There may be a new, simple way to keep unwanted weight off that doesn't involve diet or exercising. According to a new study, if a person removes their shoes as soon as they get home, it can help prevent weight gain.
The study, conducted by a team of researchers at the Universities of Aveiro and Beira Interior in Portugal, suggests that environmental chemicals that are carried into a person's home from their shoes can alter a person's hormones. These chemicals, also known as obesogens, can be found in everyday items in a person's home and can affect a person's hormone levels, which can lead to fat levels building up in tissues.
The researchers claim that by removing shoes and even getting rid of a rug will help prevent these chemicals from being in a person's home.
Obesogens are endocrine disrupting chemicals that have been linked to a plethora of diseases. While obesogens don't directly cause a person to gain weight, they can increase the sensitivity in a person that would attribute to weight gain, particularly when a person is exposed to chemicals.
Obesogens can change how a person develops fat cells in their body and can make it more difficult for a person to maintain a healthy weight by changing how the body regulates feeling full or if they are hungry. Some examples of what obesogens are include air pollution, some pesticides, and cigarettes.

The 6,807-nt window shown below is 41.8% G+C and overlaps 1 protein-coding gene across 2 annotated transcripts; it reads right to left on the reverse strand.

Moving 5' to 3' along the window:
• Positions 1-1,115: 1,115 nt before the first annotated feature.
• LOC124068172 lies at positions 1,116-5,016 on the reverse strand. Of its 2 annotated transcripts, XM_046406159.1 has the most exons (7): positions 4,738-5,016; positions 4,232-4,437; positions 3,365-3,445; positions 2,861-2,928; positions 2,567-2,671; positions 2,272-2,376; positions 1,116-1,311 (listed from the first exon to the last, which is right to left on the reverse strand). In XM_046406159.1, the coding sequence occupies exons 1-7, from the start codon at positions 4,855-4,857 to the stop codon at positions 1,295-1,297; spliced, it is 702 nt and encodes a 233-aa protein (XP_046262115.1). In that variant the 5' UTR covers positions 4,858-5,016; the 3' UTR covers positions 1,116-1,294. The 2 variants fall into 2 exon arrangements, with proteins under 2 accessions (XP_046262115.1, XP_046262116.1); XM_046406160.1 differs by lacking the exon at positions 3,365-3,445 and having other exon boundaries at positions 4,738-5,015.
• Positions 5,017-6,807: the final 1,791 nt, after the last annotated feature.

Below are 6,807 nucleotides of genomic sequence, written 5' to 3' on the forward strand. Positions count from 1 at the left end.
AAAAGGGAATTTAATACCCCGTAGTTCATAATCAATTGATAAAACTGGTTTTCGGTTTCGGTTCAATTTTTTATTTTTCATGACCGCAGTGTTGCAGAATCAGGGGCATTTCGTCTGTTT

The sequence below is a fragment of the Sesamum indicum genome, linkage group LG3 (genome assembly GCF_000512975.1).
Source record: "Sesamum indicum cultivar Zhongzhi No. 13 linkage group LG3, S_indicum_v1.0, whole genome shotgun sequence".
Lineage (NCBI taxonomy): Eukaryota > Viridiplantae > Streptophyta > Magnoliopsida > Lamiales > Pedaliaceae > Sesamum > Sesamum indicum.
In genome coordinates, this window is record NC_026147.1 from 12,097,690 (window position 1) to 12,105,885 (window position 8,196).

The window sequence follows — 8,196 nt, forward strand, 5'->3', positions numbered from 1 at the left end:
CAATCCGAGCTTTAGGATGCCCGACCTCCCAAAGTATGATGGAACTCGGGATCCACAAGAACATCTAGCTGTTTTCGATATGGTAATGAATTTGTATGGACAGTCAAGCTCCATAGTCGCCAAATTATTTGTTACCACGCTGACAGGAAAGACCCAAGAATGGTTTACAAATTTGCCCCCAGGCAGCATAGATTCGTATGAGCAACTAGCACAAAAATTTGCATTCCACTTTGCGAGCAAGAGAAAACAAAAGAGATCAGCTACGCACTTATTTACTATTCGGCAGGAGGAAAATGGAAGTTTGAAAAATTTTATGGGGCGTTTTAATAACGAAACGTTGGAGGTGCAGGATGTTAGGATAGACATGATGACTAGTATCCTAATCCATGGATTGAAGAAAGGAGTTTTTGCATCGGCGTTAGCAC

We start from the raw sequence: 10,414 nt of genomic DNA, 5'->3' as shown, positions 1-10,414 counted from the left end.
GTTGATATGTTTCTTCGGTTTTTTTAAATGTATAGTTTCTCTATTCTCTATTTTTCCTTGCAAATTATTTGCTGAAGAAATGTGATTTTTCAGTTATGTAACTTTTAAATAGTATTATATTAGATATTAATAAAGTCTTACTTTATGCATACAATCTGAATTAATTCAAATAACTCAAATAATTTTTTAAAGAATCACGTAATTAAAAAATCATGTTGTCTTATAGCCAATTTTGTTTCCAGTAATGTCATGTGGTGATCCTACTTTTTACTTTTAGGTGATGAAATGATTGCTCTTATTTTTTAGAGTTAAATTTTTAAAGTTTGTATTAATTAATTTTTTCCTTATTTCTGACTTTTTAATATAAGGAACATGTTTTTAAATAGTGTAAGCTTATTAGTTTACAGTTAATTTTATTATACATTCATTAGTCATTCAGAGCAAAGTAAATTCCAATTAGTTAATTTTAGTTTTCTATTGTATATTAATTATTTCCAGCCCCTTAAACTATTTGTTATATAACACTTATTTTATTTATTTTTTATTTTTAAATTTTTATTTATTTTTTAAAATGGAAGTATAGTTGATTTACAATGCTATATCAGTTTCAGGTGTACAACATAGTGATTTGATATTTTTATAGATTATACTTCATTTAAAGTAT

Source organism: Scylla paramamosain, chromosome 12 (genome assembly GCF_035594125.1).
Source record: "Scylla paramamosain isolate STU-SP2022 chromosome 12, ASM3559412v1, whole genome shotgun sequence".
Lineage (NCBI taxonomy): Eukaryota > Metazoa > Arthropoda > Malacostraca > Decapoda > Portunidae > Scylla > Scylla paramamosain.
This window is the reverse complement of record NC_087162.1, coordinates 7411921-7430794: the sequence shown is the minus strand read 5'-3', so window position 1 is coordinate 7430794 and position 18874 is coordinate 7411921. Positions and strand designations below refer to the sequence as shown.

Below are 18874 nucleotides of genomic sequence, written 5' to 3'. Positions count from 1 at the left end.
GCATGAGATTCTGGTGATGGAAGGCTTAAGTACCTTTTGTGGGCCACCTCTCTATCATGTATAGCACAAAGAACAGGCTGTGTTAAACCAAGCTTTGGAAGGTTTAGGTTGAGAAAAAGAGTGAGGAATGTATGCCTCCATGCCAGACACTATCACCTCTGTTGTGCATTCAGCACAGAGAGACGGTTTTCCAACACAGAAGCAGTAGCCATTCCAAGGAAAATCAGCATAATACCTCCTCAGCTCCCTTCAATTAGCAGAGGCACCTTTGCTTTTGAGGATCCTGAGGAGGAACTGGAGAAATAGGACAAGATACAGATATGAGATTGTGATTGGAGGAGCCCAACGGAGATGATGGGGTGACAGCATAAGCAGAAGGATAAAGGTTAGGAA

What's The Solution?
The researchers discovered that majority of the places the chemicals were found in included kitchenware, plastics, house dust, cosmetics, and cleaning chemicals. The researchers continued by offering various ways to prevent these chemicals from being in the home.
In addition to removing shoes to stop bringing in the obesogens from outdoors into the home, scientists suggest people buy organic, fresh foods versus processed foods and regular vacuuming can help prevent chemicals from getting inside the house.
"These are baby steps to achieve an obesogen-free lifestyle but a really good start. Essentially, watch your diet and get rid of the dust at home," lead author Dr. Ana Catarina Sousa stated.
However, British experts who have read this study state that more research is needed before lifestyle changes could be made.
Toxicologist and Managing Director at the Consultancy for Environmental & Human Toxicology and Risk Assessment France and UK, Dr. Peter Jenkinson, stated that the advice given was "sensible" but there wasn't enough evidence to prove that it will help prevent obesity.